Little did I know that the young girl who grew up reading her mother’s House and Garden magazines would one day spend her days in a garden worthy of the cover of the magazine. As I contemplate my last week in the garden where I spent twelve enchanting falls and twelve long winters, where I spent eleven magical springs and eleven summers, I realize that I have spent a third of my life at Lakewold.
I grew up in valley surrounded by forests, adventuring on horseback through the magical, thousand-acre wood behind my home. Memories of primitive forests filled with sword ferns and firs shaped what lay ahead. My mother, a painter, would paint delicious portraits of flowers. I would follow her, but instead of painting canvas, I would paint flowers quite literally. I belonged among the flowers... a ripeness that has always called to me.
As I think back on my eleven years at Lakewold, I realize that I know the gardens as well as I know myself. Every branch and stone, every slope and valley, the way the garden comes to life each year, I know these like my own face. Some days, when the skies were filled with rain, and I did not want to rug up and head out to the garden, I did anyway, knowing there would be something to delight. Even if it was just the outline of a tree, the garden always rewarded me. When the witch hazels began to bloom and the snowdrops peeked out of the forest’s duff, I knew that spring was near. When the scented purple flowers of the Paulonia opened, I knew that summer had arrived. When the cyclamen bloomed, I knew that fall was coming. Because of Lakewold, I better know the rhythms of nature, the subtleties of the color green, the many ways that light reflects off the texture of a leaf, the way that weather moves through the sky. I also know what Mrs. Wagner must have felt as, each day, she walked into the garden.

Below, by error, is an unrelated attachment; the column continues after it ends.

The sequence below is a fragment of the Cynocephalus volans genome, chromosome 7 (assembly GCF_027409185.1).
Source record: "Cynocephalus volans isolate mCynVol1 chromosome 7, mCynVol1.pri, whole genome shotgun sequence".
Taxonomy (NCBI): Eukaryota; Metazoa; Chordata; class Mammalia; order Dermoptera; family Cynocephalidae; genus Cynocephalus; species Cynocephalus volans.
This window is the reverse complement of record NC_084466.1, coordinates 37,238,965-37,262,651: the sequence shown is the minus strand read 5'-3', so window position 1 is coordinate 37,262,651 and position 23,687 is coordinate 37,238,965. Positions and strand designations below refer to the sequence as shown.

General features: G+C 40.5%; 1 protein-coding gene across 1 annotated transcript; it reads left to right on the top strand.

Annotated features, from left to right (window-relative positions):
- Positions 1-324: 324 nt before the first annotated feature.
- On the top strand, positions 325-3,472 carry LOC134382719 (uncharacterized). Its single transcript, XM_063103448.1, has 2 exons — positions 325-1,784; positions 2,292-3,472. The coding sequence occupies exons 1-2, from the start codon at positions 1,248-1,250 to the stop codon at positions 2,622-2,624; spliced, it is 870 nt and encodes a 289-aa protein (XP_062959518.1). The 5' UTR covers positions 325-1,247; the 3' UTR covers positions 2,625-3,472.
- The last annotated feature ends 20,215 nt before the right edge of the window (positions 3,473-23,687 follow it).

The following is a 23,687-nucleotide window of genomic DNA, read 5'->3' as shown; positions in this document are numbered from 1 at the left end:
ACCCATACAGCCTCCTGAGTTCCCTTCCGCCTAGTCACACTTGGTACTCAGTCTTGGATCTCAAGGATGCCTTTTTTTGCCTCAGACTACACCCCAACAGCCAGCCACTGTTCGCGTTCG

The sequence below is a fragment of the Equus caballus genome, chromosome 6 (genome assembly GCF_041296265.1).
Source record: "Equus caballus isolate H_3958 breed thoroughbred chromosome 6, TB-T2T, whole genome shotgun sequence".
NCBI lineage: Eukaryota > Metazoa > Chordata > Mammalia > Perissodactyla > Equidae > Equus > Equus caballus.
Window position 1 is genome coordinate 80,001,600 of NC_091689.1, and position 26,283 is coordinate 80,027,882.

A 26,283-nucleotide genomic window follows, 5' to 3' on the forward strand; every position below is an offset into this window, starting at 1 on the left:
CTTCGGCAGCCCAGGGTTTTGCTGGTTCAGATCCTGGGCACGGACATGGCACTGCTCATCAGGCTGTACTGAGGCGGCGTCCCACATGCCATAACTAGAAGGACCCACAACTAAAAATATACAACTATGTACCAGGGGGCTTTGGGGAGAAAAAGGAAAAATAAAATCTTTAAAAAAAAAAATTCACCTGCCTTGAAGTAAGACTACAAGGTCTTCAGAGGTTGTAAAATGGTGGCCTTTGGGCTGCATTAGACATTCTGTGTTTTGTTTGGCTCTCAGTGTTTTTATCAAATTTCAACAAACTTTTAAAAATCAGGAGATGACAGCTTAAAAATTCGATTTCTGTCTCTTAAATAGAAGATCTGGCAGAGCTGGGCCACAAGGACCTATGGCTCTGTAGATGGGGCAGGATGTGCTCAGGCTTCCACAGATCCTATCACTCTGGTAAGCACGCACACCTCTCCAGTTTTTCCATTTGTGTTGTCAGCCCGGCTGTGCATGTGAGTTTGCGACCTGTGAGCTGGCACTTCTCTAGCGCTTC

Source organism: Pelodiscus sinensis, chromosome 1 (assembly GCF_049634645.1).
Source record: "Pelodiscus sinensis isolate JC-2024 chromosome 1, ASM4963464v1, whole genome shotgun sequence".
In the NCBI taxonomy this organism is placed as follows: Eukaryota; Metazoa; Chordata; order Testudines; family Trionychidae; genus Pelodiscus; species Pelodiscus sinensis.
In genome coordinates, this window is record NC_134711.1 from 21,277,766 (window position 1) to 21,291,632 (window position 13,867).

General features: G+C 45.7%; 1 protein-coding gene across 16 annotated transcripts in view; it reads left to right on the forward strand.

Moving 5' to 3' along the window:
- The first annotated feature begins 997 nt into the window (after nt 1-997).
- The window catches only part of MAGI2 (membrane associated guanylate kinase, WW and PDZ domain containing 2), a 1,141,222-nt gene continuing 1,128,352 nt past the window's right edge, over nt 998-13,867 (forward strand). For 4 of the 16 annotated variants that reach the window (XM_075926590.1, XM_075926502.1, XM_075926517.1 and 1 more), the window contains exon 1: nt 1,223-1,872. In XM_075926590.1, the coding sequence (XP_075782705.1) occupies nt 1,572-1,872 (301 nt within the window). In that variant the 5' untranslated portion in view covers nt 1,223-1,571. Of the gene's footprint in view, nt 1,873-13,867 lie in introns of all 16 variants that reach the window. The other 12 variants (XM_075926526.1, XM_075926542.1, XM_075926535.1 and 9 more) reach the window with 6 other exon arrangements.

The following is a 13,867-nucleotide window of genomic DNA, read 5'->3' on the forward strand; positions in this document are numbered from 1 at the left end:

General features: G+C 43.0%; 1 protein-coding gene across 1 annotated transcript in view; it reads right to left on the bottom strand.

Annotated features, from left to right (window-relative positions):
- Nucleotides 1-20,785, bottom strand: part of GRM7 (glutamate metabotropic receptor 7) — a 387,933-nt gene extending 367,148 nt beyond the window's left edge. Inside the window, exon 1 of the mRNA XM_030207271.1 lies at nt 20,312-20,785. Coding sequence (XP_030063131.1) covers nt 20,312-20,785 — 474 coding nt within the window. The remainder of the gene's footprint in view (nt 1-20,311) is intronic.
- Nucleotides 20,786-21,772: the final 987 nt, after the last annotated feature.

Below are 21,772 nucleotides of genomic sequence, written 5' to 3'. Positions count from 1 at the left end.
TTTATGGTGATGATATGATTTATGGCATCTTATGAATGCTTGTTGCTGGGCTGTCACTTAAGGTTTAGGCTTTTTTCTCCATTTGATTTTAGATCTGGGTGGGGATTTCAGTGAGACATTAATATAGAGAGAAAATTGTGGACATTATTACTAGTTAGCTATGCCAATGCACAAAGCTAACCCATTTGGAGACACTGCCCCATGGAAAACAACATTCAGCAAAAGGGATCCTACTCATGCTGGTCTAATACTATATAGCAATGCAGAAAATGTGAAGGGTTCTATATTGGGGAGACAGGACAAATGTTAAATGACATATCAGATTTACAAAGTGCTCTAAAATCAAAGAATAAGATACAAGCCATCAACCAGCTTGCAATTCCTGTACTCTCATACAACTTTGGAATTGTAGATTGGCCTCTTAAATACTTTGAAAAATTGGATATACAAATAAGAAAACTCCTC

Mrs. Wagner spent five decades at Lakewold. I spent slightly more than one. To think about how the garden changed me helps me understand why Mrs. Wagner left the garden to the community. She could not part with it. Through a gift, she was able to remain at Lakewold. I am saying good-bye to Lakewold, but in so many ways I am not leaving either. The gardens are a major part of who I am: I became an adult at Lakewold; I married at Lakewold; I met and made many dear friends at Lakewold; I became a leader at Lakewold; and I learned lessons of impermanence and patience at Lakewold. A faithful gardener knows that garden is anything but permanent. Without care, it can rather quickly go back to the wild. And even the most well laid plans take years to bear fruit. A garden teaches you about cycles of loss and renewal, and about the true potency of life.
When I leave Lakewold, I will leave part of myself behind. My rhythms are so deeply connected to hers; I will have to reinvent myself when I leave Lakewold. I have changed the garden, and it has changed me. Just as the woods behind my childhood home shaped my choices, so have the majestic firs of Lakewold matured me. I cannot wait to see where my new path leads me, and I thank Mrs. Wagner for the gift of Lakewold, for sharing this beautiful garden with me.
The poetry of Mary Oliver has always brought me comfort in times of change. Like Lakewold, Oliver—the poet of nature--has taught me to be a quiet observer. I come to her again at this time of change in my life. As I leave Lakewold, I trust that, like the little butterfly, I will find many places to rest and to listen and to taste the world.
One or Two Things (from Dream Works)
Don’t bother me.
The butterfly’s loping flight
carries it through the country of the leaves
delicately, and well enough to get it
where it wants to go, wherever that is, stopping
here and there to fuzzle the damp throats
of flowers and the black mud; up
and down it swings, frenzied and aimless, and sometimes
for long delicious moments it is perfectly
lazy, riding motionless in the breeze on the soft stalk
of some ordinary flower.
The god of dirt
came up to me many times and said
so many wise and delectable things, I lay
on the grass listening
to his dog voice,
frog voice, now,
he said, and now,
and never once mentioned forever,
which has nevertheless always been,
like a sharp iron hoof,
at the center of my mind.
One or two things are all you need
to travel over the blue pond, over the deep
roughage of the trees and through the stiff
flowers of lightening—some deep
memory of pleasure, some cutting
knowledge of pain.
But to lift the hoof!
For that you need
For years and years I struggled
just to love my life. And then
rose, weightless, in the wind.
“Don’t love your life
too much,” it said,
into the world.